LAND2

Michael Evans

For me landscape is a place of experience for body and mind, in fact, it is a place for experience which can perhaps serve as a reminder of how connected body and mind are, offering a way past what may be described as a dualistic (Cartesian), alienated consciousness. My work has moved on a number of occasions between representation and varying forms of abstraction, in an attempt to understand the nature of the experience I have within the landscape and how painting could explore this.

My most recent abstract work has relied on process to create paintings which in one sense (I hope) just seem to ‘exist’, without the emphasis being placed on author or signature style. Gerhard Richter once referred to wanting to make a painting that was ‘like a piece of nature’: in some ways process gives me that sense of detachment. This has implications for my relationship to landscape and the idea of a specific (geographical) place. I attempt to engage with landscape in a manner which avoids over-familiarity or cliché – both in terms of our shared cultural perceptions of landscape and landscape painting in particular. My paintings need, in a sense, to be at one remove; this means a lack of direct reference to the landscape and also a distancing from what could be typified as a modernist emphasis on facture or gesture. I do not attempt to make paintings which in some way demonstrate a theoretical stance on landscape, but rather to make paintings which in themselves provide the viewer with a sense of immediate or original experience. I work in the hope that the landscape, although mediated through culture, may provide a place for direct experience. In order to explore this in a contemporary context, it has become necessary to remove a direct reference to ‘place’, in the hope that the viewer of my paintings may find themselves in a more immediate relationship with ‘experience’ through the paintings (without the intermediary obstacle of representation). My relationship to the landscape therefore becomes a relationship to a form of ‘non-place’ which provides openness for association and a focus on experience rather than a culturally defined concept. Although experience can no doubt be associated with place, I am interested in a specific type of experience rather than the particular place the experience occurred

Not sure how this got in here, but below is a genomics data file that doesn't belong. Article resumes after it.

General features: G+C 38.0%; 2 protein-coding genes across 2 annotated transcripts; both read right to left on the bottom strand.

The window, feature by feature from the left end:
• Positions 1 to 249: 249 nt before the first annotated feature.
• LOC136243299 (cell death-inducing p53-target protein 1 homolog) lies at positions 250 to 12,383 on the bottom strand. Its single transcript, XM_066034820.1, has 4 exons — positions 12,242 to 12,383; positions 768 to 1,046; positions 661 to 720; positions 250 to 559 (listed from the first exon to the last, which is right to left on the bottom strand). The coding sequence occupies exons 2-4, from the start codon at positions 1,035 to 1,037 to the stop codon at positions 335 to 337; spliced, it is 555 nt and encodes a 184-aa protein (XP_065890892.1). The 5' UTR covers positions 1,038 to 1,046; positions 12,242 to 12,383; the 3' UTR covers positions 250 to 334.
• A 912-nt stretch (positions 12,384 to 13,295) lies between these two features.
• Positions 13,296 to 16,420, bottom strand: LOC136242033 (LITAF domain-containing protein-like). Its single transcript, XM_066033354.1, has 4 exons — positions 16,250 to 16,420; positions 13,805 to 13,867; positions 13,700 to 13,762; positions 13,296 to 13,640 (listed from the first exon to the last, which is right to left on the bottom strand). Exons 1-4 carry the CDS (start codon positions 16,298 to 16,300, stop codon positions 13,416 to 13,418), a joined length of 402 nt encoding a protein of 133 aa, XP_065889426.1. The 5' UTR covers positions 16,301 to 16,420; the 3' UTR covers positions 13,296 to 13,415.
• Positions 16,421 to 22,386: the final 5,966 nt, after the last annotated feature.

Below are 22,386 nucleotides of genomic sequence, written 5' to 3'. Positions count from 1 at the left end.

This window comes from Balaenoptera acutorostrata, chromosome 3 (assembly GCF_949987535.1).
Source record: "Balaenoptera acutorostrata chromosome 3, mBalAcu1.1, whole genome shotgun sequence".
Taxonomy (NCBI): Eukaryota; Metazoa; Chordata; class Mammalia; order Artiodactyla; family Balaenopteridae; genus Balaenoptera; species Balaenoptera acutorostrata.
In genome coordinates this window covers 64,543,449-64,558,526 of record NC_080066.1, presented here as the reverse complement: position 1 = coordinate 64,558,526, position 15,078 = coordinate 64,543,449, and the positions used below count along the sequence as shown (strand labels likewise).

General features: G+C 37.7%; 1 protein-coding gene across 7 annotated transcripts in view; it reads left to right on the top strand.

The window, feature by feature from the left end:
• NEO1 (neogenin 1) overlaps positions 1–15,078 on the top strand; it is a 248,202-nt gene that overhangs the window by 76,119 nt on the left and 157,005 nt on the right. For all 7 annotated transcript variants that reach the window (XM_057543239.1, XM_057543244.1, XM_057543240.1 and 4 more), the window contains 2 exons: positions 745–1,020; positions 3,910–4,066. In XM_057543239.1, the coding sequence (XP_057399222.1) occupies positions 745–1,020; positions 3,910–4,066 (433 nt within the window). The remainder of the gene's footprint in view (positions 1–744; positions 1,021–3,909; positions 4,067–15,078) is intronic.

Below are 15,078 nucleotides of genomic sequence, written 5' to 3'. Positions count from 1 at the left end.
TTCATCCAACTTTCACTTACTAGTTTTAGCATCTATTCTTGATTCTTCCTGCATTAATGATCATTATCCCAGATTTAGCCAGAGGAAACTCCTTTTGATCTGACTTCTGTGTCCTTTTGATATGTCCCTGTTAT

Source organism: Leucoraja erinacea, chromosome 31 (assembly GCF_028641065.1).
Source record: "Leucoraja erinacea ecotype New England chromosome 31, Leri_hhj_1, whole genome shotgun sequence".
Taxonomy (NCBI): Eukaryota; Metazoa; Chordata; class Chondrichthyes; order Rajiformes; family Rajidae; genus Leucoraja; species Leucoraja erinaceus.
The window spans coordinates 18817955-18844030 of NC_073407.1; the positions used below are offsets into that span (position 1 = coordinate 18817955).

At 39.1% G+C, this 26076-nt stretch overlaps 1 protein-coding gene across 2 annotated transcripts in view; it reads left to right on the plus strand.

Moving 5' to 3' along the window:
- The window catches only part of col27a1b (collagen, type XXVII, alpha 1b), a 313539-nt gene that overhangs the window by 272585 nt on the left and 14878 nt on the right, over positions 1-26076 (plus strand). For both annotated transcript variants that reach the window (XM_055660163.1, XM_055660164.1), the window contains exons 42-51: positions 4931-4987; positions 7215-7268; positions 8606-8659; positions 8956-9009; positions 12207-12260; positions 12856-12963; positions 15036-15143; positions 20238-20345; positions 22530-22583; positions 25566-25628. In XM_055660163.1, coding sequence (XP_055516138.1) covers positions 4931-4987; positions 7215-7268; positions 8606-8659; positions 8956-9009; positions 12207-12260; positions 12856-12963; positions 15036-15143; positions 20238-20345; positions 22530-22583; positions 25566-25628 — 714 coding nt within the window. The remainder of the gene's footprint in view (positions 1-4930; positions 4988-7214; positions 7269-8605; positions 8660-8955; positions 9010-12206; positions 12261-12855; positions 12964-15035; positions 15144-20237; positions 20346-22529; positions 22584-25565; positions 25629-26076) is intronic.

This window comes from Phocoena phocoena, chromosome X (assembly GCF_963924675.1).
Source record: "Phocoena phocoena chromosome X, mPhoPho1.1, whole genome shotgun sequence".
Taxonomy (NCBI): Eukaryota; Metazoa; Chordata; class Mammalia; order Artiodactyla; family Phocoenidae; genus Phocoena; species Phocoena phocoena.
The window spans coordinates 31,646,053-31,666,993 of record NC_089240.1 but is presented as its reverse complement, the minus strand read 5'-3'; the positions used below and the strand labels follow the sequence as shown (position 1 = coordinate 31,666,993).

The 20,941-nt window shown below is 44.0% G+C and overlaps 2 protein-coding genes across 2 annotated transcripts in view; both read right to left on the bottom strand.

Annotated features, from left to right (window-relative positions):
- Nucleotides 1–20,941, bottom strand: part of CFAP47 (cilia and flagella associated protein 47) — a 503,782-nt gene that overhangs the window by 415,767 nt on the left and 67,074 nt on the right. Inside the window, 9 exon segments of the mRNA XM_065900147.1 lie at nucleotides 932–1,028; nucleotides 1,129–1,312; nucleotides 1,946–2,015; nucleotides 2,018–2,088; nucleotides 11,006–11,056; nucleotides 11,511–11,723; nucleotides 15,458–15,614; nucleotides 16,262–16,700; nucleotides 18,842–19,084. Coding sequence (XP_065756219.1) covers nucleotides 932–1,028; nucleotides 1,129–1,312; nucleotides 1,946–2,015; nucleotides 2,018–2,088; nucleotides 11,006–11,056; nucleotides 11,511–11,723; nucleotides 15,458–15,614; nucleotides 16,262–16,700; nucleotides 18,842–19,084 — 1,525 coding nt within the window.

LThe Romantic notion of the sublime, or rather I should say what vestiges remain of it, defines the area of experience which most interests me in terms of the landscape. The idea of the sublime was crucial to the Romantics and has been of continuing importance for many artists who deal with the landscape (also for many abstract painters who have located the source of their work as the sublime). However, the Romantic notion of the sublime is for many, now simply unsustainable, frequent attempts have been made to ‘update’ it or replace it with ideas of a ‘contemporary sublime’. Within this uncertain postmodern framework, I position my paintings, as an attempt to connect with a type of experience which may still be possible but perhaps now needs a new interpretative framework in order to be understood in a contemporary environment.

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Education

  • 2004 –
    • PhD (London Metropolitan University)
  • 1991-92
    • MA Painting – Chelsea College of Art & Design
  • 1984-87
    • BA (Hons) Fine Art – Coventry Polytechnic
  • 1983-84
    • Foundation Course – Wrexham

Current Teaching

Senior Lecturer in Painting, University College Northampton

Awards & Residencies

  • 2001
    • University of Glamorgan Purchase Art Prize (selected)
  • 1990
    • Rhyl Art Gallery
  • 1987
    • David Murray Studentship (Landscape Award) Royal Academy of Art

Selected Exhibitions

  • 2005
    • Rugby Art Gallery, three person show, in collaboration with the National Landscape Research Group, (with intention to tour)
    • Wrexham Arts Centre.“When science meets art” – in collaboration with Dr. P.J.Hill
  • 2003
    • Micro NZ 2003 Art and Science Exhibition, (Joint meeting of New Zealand and Australian Societies for Microbiology, Auckland, New Zealand)
  • 2000
    • ‘RE’ two person show, University College Northampton
    • One man show, Windsor Arts Centre
  • 1999
    • ‘RE’ two person show, Hannover Gallery, Liverpool
  • 1998
    • Group show, Clapham Art Gallery, London
    • Group show, Will’s Art Warehouse, Fulham, London
  • 1996
    • ‘Eros’ group show, Coventry Gallery, London
  • 1991
    • One man show, Stamford Arts Centre
    • ‘Living Landscapes’ Gill Gallery, Lewisham
  • 1990
    • Pacesetters ‘10’ Peterborough Museum/Art Gallery
    • Two person show, Herbert Art Gallery and Museum, Coventry
    • Two man show, Rhyl Art Gallery (Incorporating Residency)
    • One man show, Theatre Clwyd, Mold, North Wales
  • 1987
    • David Murray Studentship (Landscape Award) Royal Academy of Art

 

Michael Evans

e-mail: michael.evans@northampton.ac.uk

© Copyright Leeds 2017